After weeks of campaigning by leading charities and MPs from all parties, Chancellor Rishi Sunak finally announced today a £750 million package of support intended to keep front-line charity services going during the COVID19 pandemic.
Sadly, it won’t be enough to prevent thousands of vital services across the country from closing down at short notice, leaving people in desperate need. 100 small charities have already closed their doors just in the past few weeks.
Sunak had already outlined financial support of up to £330 billion for businesses affected by the pandemic. In response, he produced a financial package amounting to less than 1% of that amount – worse, it’s not even clear the extent to which this funding has been cannibalised from existing central government budgets that might already be funding critically important services.
Part of the package does include £370m for smaller charities, to be delivered by a grant to the National Lottery Community Fund, but the other main element is ‘£360m direct from government departments’. It’s entirely possible that this money will simply be taken away from important existing programmes and redirected to activities deemed to be directly related to the current emergency.
The National Council for Voluntary Organisations (NCVO) has calculated that the charity sector is facing a funding black hole of at least £4 billion over the next three months, as fundraising and trading revenues have dried up almost overnight.
Generous contributions from the public, for example via the National Emergencies Trust, as well as from philanthropists and other funders, will simply not be enough to make up the difference – despite the Chancellor’s announcement that the Government will match money raised through the Big Night In event scheduled for 23 April.
Debra Allcock Tyler, CEO of the charity Directory of Social Change, said:
‘It’s nowhere near enough. Not even close. In fact it’s a whopping £3.5bn short. This isn’t about charities surviving and it isn’t just about the coronavirus emergency either – it’s about saving people’s lives. Women are dying right now because they are cooped up in lockdown with abusive partners. Older people are at risk of starving to death because they can’t get enough food, or of dying alone because their social support has disappeared. Children and young people are at risk of taking their own lives because of anxiety about what’s happening in society. This offer tells us that business matters more than vulnerable citizens. Charities save lives, preserve lives, protect lives, enhance lives. So it’s not even good economics – when there are not enough charities to support people the state will have to pick up the bill anyway.’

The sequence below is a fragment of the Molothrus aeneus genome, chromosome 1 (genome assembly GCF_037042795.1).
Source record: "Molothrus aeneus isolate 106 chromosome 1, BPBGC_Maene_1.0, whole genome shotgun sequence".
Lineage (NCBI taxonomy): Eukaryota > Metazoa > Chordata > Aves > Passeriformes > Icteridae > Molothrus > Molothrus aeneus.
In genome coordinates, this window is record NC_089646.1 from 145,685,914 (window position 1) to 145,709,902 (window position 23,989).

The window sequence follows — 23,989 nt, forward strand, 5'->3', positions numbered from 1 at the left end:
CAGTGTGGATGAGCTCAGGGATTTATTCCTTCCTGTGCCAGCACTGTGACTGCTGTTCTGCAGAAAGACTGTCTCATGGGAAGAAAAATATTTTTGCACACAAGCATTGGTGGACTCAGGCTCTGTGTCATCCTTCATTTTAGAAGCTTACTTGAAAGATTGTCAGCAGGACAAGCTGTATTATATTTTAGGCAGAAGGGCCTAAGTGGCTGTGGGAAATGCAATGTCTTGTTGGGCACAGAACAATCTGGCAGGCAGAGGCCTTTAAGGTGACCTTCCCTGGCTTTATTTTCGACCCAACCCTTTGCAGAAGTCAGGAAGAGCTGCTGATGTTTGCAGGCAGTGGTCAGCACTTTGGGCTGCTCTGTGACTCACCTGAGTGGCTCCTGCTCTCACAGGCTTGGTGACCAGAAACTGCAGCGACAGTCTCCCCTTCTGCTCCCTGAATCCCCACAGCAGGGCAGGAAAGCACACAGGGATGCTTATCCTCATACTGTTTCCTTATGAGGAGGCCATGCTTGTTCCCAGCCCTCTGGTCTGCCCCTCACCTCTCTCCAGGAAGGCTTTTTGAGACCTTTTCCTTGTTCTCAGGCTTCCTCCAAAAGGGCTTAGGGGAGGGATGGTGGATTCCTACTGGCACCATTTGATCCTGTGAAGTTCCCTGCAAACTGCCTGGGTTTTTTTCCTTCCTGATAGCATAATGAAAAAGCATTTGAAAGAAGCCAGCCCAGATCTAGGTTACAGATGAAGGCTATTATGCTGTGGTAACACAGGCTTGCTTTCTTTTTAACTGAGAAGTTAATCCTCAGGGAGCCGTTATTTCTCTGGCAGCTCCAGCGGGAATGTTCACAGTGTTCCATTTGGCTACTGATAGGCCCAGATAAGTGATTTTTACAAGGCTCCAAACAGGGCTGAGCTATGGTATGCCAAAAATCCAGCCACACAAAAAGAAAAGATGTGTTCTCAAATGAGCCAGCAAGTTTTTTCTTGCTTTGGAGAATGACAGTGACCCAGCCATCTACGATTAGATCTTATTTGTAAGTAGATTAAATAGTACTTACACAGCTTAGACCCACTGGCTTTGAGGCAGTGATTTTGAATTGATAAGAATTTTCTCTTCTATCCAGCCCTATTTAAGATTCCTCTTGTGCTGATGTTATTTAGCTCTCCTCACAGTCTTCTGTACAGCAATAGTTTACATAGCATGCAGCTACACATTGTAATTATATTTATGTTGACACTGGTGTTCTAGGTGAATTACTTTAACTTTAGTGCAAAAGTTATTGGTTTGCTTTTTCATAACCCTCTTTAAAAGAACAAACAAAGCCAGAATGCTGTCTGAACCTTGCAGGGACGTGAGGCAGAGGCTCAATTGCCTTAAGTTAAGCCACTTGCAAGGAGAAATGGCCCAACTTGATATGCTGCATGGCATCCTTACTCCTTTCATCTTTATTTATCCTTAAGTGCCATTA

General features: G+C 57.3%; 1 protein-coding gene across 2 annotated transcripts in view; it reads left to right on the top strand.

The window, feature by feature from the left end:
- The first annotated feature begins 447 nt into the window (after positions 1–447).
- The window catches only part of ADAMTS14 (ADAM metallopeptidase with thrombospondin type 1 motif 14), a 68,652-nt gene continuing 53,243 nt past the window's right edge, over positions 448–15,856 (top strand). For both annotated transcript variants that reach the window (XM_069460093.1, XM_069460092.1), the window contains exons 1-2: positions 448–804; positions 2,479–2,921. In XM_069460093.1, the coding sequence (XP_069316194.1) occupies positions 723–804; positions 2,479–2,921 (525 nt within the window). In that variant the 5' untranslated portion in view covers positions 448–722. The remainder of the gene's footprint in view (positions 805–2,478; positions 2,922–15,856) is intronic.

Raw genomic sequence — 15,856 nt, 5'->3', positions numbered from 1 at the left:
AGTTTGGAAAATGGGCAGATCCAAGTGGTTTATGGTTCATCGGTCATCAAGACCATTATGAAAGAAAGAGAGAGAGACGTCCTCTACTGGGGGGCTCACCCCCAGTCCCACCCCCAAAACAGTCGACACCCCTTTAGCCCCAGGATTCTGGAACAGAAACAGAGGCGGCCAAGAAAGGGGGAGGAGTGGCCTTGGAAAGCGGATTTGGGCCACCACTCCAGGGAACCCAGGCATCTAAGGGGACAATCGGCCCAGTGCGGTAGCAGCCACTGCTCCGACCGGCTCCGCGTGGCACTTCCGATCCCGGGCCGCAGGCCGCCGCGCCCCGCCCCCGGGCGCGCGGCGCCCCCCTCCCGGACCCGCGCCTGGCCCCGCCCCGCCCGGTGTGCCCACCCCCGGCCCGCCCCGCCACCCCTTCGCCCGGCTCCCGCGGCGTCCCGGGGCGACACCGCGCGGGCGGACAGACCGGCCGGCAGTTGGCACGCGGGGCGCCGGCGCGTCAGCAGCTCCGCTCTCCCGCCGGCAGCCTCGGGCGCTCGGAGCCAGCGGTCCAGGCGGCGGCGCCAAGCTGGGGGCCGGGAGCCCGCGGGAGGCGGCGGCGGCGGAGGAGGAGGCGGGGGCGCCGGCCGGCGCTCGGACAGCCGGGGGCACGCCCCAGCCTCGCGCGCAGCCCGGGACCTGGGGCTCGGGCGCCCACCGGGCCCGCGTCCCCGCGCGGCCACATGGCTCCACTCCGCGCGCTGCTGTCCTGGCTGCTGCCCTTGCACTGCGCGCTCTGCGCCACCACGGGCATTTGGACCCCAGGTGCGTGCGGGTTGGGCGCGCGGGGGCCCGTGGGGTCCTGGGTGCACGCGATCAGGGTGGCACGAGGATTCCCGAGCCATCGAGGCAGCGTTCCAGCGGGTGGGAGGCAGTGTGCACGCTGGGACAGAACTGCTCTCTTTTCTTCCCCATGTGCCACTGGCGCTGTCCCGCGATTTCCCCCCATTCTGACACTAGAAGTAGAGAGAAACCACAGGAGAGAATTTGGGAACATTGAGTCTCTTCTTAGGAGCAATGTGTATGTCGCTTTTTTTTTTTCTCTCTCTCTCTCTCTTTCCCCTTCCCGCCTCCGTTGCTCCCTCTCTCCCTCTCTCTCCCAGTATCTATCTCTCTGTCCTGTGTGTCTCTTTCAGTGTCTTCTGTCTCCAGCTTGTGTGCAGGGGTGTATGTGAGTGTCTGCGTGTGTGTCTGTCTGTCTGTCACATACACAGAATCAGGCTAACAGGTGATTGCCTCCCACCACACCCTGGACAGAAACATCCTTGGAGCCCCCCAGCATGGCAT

For more information please contact Justin Martin, Directory of Social Change by email (firstname.lastname@example.org)
Notes to editors:
- Founded in 1974, the Directory of Social Change (DSC) is a national charity which supports an independent voluntary sector through campaigning, training and publications. DSC is the largest supplier of information and training to the voluntary sector, and its work helps tens of thousands of organisations every year achieve their aims. Learn more at dsc.org.uk
The Directory of Social Change surveyed charities about the impact of COVID19 on the people they help. The findings were shocking:
- Half of charities surveyed said they were already in financial difficulties due to the pandemic, with another 42% expecting to be soon;
- Over 60% of charities who responded are furloughing staff under the Coronavirus Job Retention Scheme;
- Just 7% of charities surveyed said they qualified for CBILS – the Business Interruption Loan Scheme, with just under half saying they did not qualify and over 40% saying they didn’t know;
- Over half of charity respondents say they will go bust within six months without additional financial help;
- Over 70% of charities surveyed report that they will go bust before the end of 2020 without additional financial help.
Respondents also provided over 200 heart-breaking stories of the immediate and long term impacts on their beneficiaries. Read more here.